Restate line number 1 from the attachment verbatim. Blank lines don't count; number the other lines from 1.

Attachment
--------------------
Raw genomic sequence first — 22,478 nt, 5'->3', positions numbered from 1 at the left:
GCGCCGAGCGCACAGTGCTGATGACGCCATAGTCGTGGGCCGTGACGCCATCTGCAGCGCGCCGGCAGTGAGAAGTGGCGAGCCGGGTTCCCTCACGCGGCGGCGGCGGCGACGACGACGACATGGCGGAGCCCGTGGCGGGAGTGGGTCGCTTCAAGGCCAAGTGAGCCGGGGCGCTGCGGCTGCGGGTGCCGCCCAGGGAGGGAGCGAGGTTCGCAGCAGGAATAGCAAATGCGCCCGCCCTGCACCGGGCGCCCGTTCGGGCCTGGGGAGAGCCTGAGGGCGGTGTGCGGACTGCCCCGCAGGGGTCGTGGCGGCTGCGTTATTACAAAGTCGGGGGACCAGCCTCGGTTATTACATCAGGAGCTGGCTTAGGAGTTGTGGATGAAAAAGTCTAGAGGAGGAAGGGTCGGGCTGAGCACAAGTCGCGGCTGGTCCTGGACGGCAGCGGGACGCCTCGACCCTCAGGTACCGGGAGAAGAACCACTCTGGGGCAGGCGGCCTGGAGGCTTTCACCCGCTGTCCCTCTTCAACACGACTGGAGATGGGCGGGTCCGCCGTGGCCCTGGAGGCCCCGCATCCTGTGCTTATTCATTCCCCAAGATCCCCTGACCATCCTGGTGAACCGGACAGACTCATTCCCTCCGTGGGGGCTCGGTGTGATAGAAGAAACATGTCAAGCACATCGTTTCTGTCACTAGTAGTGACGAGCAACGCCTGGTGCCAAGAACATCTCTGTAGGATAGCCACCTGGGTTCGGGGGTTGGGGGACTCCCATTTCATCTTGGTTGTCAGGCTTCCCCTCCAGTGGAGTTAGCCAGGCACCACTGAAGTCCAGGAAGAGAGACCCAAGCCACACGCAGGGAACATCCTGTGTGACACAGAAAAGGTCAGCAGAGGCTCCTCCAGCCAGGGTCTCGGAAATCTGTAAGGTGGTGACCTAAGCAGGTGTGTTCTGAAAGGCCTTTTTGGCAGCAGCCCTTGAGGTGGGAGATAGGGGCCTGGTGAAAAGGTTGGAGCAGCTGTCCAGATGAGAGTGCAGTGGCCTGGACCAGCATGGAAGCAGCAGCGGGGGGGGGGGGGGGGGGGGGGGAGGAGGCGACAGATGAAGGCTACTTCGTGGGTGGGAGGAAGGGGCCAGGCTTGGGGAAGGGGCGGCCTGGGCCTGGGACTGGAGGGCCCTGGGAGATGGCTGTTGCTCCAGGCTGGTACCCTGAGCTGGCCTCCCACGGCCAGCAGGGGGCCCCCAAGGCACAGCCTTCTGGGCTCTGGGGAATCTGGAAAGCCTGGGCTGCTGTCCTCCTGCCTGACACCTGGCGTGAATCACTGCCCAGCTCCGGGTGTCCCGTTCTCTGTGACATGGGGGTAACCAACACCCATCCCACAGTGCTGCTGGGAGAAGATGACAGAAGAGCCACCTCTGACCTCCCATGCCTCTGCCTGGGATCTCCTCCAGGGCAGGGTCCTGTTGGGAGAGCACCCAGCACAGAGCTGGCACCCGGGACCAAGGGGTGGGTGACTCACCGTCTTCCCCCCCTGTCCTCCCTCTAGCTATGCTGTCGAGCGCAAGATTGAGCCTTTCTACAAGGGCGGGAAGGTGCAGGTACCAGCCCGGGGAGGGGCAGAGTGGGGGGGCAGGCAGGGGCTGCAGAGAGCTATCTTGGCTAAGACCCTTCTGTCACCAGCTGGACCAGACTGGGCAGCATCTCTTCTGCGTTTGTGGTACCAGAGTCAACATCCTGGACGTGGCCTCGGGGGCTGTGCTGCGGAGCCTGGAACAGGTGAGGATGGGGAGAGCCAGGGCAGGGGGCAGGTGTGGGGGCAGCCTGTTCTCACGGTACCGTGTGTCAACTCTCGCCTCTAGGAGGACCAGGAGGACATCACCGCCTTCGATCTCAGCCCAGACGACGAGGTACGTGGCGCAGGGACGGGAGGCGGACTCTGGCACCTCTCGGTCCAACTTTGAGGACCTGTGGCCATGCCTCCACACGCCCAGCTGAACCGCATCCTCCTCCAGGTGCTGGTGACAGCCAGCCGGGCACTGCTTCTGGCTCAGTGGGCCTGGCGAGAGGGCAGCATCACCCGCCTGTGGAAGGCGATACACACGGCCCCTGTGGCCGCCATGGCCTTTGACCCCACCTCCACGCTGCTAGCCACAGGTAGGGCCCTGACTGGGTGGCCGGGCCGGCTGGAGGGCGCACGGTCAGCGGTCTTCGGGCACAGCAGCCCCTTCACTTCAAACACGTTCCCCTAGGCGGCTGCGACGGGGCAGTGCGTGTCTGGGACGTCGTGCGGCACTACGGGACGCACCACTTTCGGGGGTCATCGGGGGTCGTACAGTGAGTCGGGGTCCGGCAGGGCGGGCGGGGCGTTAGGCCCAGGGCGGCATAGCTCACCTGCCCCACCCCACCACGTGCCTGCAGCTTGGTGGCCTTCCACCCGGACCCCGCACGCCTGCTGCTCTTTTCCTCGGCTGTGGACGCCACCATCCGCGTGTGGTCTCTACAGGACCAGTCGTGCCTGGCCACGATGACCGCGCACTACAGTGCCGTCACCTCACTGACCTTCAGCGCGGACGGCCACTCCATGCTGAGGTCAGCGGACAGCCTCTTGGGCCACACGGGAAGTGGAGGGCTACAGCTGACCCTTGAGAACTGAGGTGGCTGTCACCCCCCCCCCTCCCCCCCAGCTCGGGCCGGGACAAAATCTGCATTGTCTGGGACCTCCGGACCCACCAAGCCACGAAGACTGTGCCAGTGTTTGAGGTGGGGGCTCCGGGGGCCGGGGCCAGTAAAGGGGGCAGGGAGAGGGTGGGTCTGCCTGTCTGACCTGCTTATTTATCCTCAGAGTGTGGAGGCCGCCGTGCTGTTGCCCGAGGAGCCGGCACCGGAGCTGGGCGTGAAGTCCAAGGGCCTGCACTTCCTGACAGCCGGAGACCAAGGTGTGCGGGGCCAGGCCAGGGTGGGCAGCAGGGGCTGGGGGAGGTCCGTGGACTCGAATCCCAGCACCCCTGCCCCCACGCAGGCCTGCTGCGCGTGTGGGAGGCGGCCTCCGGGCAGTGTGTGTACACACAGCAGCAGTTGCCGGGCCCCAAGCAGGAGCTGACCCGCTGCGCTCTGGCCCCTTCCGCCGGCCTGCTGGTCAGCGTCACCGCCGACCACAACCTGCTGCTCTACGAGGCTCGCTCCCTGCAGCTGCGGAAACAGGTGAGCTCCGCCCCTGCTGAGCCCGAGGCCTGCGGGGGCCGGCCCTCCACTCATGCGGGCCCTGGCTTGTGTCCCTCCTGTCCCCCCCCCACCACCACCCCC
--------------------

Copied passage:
Raw genomic sequence first — 22,478 nt, 5'->3', positions numbered from 1 at the left: